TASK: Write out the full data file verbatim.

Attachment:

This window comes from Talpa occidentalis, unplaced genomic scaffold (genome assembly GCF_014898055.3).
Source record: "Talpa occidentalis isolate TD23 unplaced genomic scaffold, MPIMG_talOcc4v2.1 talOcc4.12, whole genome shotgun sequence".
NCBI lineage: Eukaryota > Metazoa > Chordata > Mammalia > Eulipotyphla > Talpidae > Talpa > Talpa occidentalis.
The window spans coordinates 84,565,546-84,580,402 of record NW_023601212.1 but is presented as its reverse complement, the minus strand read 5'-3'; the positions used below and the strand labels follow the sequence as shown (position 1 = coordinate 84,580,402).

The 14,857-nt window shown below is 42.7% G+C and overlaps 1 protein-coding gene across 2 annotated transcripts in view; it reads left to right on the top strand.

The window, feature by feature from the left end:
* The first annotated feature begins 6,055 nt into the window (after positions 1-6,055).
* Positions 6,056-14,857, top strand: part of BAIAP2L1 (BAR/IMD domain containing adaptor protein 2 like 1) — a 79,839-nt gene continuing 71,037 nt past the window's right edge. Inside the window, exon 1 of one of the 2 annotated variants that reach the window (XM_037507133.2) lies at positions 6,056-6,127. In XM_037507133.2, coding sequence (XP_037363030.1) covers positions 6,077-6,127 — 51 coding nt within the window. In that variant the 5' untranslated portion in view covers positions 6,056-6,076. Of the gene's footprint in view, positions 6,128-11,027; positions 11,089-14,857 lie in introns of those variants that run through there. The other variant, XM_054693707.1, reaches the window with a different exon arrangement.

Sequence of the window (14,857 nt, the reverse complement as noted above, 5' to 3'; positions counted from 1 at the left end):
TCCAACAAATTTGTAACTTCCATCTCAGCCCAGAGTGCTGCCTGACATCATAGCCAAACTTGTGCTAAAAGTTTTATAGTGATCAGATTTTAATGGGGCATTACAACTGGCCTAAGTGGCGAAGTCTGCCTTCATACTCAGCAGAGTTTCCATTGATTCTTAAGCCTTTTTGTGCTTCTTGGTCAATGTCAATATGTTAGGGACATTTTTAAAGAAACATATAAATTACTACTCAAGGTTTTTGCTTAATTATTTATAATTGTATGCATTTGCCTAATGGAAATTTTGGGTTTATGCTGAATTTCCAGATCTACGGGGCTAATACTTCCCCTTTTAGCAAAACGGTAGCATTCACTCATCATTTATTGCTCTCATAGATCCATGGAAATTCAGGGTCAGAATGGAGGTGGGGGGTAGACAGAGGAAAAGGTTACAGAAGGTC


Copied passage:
This window comes from Talpa occidentalis, unplaced genomic scaffold (genome assembly GCF_014898055.3).
Source record: "Talpa occidentalis isolate TD23 unplaced genomic scaffold, MPIMG_talOcc4v2.1 talOcc4.12, whole genome shotgun sequence".
NCBI lineage: Eukaryota > Metazoa > Chordata > Mammalia > Eulipotyphla > Talpidae > Talpa > Talpa occidentalis.
The window spans coordinates 84,565,546-84,580,402 of record NW_023601212.1 but is presented as its reverse complement, the minus strand read 5'-3'; the positions used below and the strand labels follow the sequence as shown (position 1 = coordinate 84,580,402).

The 14,857-nt window shown below is 42.7% G+C and overlaps 1 protein-coding gene across 2 annotated transcripts in view; it reads left to right on the top strand.

The window, feature by feature from the left end:
* The first annotated feature begins 6,055 nt into the window (after positions 1-6,055).
* Positions 6,056-14,857, top strand: part of BAIAP2L1 (BAR/IMD domain containing adaptor protein 2 like 1) — a 79,839-nt gene continuing 71,037 nt past the window's right edge. Inside the window, exon 1 of one of the 2 annotated variants that reach the window (XM_037507133.2) lies at positions 6,056-6,127. In XM_037507133.2, coding sequence (XP_037363030.1) covers positions 6,077-6,127 — 51 coding nt within the window. In that variant the 5' untranslated portion in view covers positions 6,056-6,076. Of the gene's footprint in view, positions 6,128-11,027; positions 11,089-14,857 lie in introns of those variants that run through there. The other variant, XM_054693707.1, reaches the window with a different exon arrangement.

Sequence of the window (14,857 nt, the reverse complement as noted above, 5' to 3'; positions counted from 1 at the left end):
TCCAACAAATTTGTAACTTCCATCTCAGCCCAGAGTGCTGCCTGACATCATAGCCAAACTTGTGCTAAAAGTTTTATAGTGATCAGATTTTAATGGGGCATTACAACTGGCCTAAGTGGCGAAGTCTGCCTTCATACTCAGCAGAGTTTCCATTGATTCTTAAGCCTTTTTGTGCTTCTTGGTCAATGTCAATATGTTAGGGACATTTTTAAAGAAACATATAAATTACTACTCAAGGTTTTTGCTTAATTATTTATAATTGTATGCATTTGCCTAATGGAAATTTTGGGTTTATGCTGAATTTCCAGATCTACGGGGCTAATACTTCCCCTTTTAGCAAAACGGTAGCATTCACTCATCATTTATTGCTCTCATAGATCCATGGAAATTCAGGGTCAGAATGGAGGTGGGGGGTAGACAGAGGAAAAGGTTACAGAAGGTC